This manual will teach you to interpret your cat’s face in six steps: from a state of relaxation or interest, to others of stress or fear.
What does the cat say to me with that face? What does your feline express with the position of its ears, the placement of its whiskers or the height of its head? Cats speak a language other than ours, which includes sounds, ear and whisker positions, feline purrs , body gestures, postures, eye opening, and moods. But this is not an impediment to learning to communicate with our felines. Here you have eloquent photos to learn to read feline facial gestures and a manual for interpreting your cat’s face in six steps : from relaxed, to alert or about to flee in fear .
Communicate with the cat: learn to interpret its face
Cats use different body postures to express and transmit their emotions.
The face of a cat is one of the most expressive parts of its body and that gives us more information about the mood, intentions and communication needs of our cats. Cats have a wide range of facial expressions that they use to communicate with other felines and with their humans; learning to interpret them is very useful for detecting problems, ailments and even preventing behavioural problems early.
Let’s pay attention to the cat’s pupils, its ears and even the feline whiskers , because they will be giving us a lot of relevant information about the feelings of our cats.
Below you will find a simple guide to learn how to interpret your cat’s face, in six steps: from a relaxed cat to when our furry friend feels stress or fear.
1. The face of a relaxed cat
The head of a relaxed cat will be resting on a surface : a bed, the sofa or delicately on its front legs. The cat’s eyes are closed or open, in the latter case, not excessively; and his pupils, relaxed.
Both the ears and whiskers of the cat are in their normal position or slightly forward. The cat either does not vocalize or emits a relaxing feline purr .
2. The face of an alert or interested cat
The head of an alert cat is placed on the feline body and has some movement. Its eyes are open and its pupils are still normal size.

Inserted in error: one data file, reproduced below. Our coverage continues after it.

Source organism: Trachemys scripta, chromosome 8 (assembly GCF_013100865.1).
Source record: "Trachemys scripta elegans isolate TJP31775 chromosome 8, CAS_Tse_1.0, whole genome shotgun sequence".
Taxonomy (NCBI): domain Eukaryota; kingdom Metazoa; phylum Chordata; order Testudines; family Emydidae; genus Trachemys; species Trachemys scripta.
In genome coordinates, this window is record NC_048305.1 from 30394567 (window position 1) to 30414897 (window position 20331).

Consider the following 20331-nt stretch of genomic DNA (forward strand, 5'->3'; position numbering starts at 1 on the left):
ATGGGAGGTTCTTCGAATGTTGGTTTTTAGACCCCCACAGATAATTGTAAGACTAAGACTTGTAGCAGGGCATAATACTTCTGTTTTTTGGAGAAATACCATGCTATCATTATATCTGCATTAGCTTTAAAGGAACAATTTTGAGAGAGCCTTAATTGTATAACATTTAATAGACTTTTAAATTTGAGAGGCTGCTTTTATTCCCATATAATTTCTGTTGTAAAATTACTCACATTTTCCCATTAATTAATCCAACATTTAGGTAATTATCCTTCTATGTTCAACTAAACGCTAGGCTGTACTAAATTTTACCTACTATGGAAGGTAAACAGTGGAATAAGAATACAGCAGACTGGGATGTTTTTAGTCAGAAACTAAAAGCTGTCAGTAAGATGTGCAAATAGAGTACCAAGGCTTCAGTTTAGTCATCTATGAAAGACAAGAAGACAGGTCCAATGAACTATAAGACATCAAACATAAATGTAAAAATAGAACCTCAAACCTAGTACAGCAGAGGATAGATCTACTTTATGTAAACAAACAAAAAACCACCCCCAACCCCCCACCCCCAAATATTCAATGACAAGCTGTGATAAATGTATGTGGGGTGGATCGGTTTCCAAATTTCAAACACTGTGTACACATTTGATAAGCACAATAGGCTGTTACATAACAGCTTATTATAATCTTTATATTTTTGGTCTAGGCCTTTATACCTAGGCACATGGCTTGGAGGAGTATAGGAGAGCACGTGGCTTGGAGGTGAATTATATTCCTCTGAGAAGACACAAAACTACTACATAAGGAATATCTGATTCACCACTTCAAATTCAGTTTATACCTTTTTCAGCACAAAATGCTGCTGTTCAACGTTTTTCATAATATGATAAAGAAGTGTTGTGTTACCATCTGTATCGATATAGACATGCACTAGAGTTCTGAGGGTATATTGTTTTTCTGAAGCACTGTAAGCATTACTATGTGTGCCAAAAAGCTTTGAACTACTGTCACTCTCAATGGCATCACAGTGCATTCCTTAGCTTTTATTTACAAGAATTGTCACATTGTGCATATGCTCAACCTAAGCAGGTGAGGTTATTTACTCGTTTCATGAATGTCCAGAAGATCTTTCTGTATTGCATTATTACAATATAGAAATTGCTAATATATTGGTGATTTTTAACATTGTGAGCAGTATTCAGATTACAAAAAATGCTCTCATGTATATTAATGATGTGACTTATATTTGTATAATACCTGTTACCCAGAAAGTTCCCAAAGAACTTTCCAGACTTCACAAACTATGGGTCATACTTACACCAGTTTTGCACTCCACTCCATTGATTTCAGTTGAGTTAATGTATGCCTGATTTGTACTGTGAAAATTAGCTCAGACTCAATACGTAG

The cat’s ears are either in their normal position or erect, slightly forward or backward. The feline whiskers are placed in their usual location or slightly to the rear. The cat may meow or emit a feline purr.
3. The face of a tense cat
The head of a cat in tension is closer to the body, the neck is reduced. The movement of the same is either reduced or disappears. The tense cat’s eyes widen and move slightly closer to each other. The pupils have been partially dilated.
The cat’s ears stand forward or back. While the feline whiskers are placed in a usual position or somewhat back. The cat may remain silent or meow, even with a plaintive sound.
4. The face of an anxious or stressed cat
The head of an anxious or stressed cat is lowered in position, until it is on the same plane as the feline body. The movement of the same is either greatly reduced or disappears. The stressed feline’s eyes widen wider, and its pupils also grow.
The stressed cat’s ears are partially flattened, as has the head. The whiskers remain in position or move forward or backward. Anxious cat remains silent or meows are plaintive sound. It can also growl and howl.
5. The face of a scared cat
The head of a cat in fear falls from position, closer and closer to the ground, and is standing. The scared feline’s eyes are wide open and its pupils dilated.
The ears of the scared cat are completely flattened and the feline whiskers are delayed. The anxious cat remains silent or meows plaintively, growls, and howls.
6. The face of a scared cat
The head of a cat drops even higher in height and is positioned below the feline body. The frightened feline’s eyes are wide open, as are its pupils.
The frightened cat’s ears have flattened all the way behind its head; just like its whiskers. The scared cat remains silent, meows plaintively or growls.
Have you learned something about your cat by reading this article and want to share it? You can do it in the comment section.